India is a land of fair, feats and festivals and every religious community has its own lit. But the Hindus observe, by far, the largest number of them.

Most of the Indian festivals have their origin in some outstanding even in the mythological or religious legend of the people concerned. Diwali, which is celebrated all over the country by all walks of people, marks the return of Lord Rama from exile. Holi festival is famous as the defeat of evil at the hands of truth. The mythological story associated with thus event is that of Prahlad, who as a prince successfully killed King Hiranya Kashyap and his sister who were the embodiments of falsehood. Some festivals are also associated with folklore, especially in villages. Baisakhi in Punjab is one such festival which is associated with harvesting of crops.

Most festivals are associated with joy ad mirth. The participants take full advantage of such occasions to make them lively and gay. During holi we come across with processions of people who faces are covered with pleasing colours. Many days before Diwali, we start hearing the thundering noise caused by crackers all over the country. On the Diwali days elders join the younger’s in the bursting of crackers. The occasional plunge into the lighter side of life is necessary as a means of escape from the dull monotony of our daily routine.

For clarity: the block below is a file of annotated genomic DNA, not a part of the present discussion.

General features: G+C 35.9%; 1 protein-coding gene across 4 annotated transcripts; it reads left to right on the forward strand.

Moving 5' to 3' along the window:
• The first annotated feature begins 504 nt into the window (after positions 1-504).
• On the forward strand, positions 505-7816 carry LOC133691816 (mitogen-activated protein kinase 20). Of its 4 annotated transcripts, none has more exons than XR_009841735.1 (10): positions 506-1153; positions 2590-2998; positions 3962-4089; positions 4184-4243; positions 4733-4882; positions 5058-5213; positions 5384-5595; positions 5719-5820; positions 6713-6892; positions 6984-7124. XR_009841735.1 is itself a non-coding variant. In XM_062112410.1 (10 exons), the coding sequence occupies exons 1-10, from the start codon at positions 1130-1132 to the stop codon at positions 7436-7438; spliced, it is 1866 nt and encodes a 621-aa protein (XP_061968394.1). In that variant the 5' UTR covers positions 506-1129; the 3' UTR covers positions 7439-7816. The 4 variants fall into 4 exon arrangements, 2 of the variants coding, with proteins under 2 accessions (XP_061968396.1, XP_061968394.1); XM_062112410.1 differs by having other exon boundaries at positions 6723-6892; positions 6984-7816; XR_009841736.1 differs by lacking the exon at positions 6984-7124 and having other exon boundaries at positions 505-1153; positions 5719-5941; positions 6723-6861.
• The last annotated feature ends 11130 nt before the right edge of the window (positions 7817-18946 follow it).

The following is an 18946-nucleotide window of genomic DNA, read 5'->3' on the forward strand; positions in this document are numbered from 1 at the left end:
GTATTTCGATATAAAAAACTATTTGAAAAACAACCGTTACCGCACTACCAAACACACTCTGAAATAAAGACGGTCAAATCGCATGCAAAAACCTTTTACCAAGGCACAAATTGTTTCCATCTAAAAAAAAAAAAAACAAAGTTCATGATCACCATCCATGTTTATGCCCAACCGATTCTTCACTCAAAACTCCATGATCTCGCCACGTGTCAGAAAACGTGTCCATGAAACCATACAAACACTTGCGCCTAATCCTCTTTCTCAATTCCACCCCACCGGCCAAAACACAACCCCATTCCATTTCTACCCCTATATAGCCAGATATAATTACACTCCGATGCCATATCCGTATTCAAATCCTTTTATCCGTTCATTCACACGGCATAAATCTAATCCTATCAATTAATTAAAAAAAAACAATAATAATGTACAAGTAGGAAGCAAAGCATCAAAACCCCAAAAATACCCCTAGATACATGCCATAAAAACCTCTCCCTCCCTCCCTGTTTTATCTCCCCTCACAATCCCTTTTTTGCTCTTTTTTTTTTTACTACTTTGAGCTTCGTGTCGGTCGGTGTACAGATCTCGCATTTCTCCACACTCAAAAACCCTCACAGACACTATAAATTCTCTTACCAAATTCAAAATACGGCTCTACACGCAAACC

These festivals serve another good purpose. On these occasions we invite our friends, neighbours and relatives for dinner or tea. Our home then becomes everybody’s home. Our wealth is put to everybody’s use and we become one with many. For the time being, all barriers of social status, power and wealth are forgotten and the doctrine of brotherhood of man becomes a reality in our minds.

In India festivals make strange practices and customs among some section of people. It is a common belief that unless some amount of the gambling undertaken on Diwali day, it would be auspicious for the family. Although gambling is otherwise denounced, a vast majority of the people take to gambling without any hesitation. They rather consider it a matter of boon and duty, which must be fulfilled.

It is to be noted that Indian festivals have a unique place in the lives and customs of the people. India is a poor country and people cannot afford entertainments which are expensive. The festivals, therefore, serve the masses that can ill-afford to go to cinema houses and clubs for entertainment.